With the Islamists split into many rival factions, it is impossible to tell if an offensive against Mogadishu is imminent. Analysts say Shabaab and other Islamist militants may not want an all-out confrontation with Ethiopian troops, preferring to wait until Addis Ababa withdraws forces.
WORLD “NUMB” TO SOMALIA
Ethiopian Prime Minister Meles Zenawi is fed up with the human, political and financial cost of his Somalia intervention, but knows withdrawal could hasten the fall of Mogadishu.
The insurgents may also resist the temptation to launch an offensive on Mogadishu until their own ranks are united.
“Opposition forces at the moment are internally debating whether or not it’s time for a major push,” the diplomat said.
Meanwhile, the rebels attack government and Ethiopian targets in the city seemingly at will. Of late, they have also been hitting African Union (AU) peacekeepers, who number just 2,200, possibly to warn the world against more intervention.
Estimates vary but experts think Ethiopia has about 10,000 soldiers in Somalia, the government about 10,000 police and soldiers. Islamist fighter numbers are fluid but may match that.
The Islamists’ growth in power has gone largely unnoticed outside Somalia by all but experts. For the wider world, Somalia’s daily news of bombs, assassinations, piracy and kidnappings has blurred into an impression of violence-as-usual.
Even this week’s horrors, including shells slicing up 30 civilians in a market, registered barely a blip outside.
“The world has grown numb to Somalia’s seemingly endless crises,” said analyst Ken Menkhaus.
But “much is new this time, and it would be a dangerous error of judgement to brush off Somalia’s current crisis as more of the same,” he said. “Seismic political, social, and security changes are occurring in the country.”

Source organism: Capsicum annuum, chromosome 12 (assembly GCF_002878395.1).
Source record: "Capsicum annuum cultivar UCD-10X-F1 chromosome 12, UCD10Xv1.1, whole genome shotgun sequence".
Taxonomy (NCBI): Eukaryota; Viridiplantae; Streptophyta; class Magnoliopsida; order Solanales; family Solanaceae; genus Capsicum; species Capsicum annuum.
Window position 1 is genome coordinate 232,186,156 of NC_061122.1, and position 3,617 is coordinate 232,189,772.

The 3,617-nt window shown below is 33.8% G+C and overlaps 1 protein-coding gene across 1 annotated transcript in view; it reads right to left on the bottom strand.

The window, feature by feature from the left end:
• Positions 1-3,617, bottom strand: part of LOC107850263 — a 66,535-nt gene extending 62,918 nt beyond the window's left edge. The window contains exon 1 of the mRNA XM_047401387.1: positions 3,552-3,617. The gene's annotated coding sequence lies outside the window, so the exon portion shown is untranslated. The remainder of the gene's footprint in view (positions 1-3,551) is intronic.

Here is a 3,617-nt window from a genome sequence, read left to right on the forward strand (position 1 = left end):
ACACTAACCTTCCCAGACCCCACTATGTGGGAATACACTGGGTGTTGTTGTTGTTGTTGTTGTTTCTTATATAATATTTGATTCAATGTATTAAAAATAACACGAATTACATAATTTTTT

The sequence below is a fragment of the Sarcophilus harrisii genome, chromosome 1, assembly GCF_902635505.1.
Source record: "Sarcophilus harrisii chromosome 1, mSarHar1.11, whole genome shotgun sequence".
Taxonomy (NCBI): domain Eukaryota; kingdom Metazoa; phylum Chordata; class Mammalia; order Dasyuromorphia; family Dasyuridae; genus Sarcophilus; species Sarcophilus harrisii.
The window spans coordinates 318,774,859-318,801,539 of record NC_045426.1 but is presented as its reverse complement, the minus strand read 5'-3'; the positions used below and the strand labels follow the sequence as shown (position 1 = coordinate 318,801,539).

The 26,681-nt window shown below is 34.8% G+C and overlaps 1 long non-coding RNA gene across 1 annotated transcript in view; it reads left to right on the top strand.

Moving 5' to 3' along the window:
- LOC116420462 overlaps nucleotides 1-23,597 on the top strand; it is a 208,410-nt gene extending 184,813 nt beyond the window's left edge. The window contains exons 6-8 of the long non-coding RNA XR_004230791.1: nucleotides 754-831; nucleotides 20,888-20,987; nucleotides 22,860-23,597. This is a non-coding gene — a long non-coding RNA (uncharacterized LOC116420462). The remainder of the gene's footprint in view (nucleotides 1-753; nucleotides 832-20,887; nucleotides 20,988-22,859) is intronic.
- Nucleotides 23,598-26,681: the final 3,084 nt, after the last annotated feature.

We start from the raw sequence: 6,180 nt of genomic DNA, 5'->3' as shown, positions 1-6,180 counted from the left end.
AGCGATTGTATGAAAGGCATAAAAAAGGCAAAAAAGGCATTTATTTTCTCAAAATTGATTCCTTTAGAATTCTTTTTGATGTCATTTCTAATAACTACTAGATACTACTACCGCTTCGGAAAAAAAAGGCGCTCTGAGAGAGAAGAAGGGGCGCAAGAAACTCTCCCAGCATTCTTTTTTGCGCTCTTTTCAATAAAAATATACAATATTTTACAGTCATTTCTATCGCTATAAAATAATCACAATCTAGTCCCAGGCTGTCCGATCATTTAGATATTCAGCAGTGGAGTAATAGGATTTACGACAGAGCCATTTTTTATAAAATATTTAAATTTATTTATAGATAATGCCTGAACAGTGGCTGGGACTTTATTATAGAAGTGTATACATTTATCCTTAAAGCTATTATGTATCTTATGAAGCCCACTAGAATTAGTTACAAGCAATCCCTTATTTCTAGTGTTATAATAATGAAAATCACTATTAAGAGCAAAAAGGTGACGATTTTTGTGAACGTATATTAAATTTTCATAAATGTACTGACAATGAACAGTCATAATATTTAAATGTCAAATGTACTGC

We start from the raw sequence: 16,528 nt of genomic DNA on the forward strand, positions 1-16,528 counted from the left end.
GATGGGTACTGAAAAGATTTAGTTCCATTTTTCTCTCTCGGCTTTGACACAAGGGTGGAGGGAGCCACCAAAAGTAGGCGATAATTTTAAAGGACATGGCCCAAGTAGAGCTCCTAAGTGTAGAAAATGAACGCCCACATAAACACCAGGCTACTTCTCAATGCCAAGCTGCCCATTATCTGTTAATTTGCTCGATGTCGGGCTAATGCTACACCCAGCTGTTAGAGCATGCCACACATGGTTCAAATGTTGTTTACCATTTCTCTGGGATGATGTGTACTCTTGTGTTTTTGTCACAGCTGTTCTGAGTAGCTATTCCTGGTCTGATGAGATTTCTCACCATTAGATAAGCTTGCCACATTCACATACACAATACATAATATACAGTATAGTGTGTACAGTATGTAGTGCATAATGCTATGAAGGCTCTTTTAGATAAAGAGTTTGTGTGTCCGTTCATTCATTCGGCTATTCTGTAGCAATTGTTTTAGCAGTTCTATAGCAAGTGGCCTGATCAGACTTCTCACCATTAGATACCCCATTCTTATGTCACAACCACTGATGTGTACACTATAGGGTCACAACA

The United Nations has been pushing a peace agreement in neighbouring Djibouti that would see a ceasefire, a pull-back of Ethiopian troops — the insurgents’ main bone of contention — then some sort of power-sharing arrangement.
Diplomats see that as the main hope for stability, and moderates on both sides support it in principle. But Islamist fighters on the ground have rejected the process, and negotiators failed to agree on details last week.
A U.S. expert on Somalia, John Prendergast, said the world had taken its eyes off the conflict at its peril.
“Somalia truly is the one place in Africa where you have a potential cauldron of recruitment and extremism that, left to its own devices, will only increase in terms of the danger it presents to the region, and to American and Western interests.”
One effect of the conflict impinging on the outside world is rampant piracy off Somalia. Gangs have captured some 30 boats this year, and still hold a dozen ships with 200 or so hostages.
The violence is also impeding relief groups from helping Somalia’s several million hungry. Foreign investors, interested in principle in Somalia’s hydrocarbon and fishing resources, barely give the place a second thought in the current climate.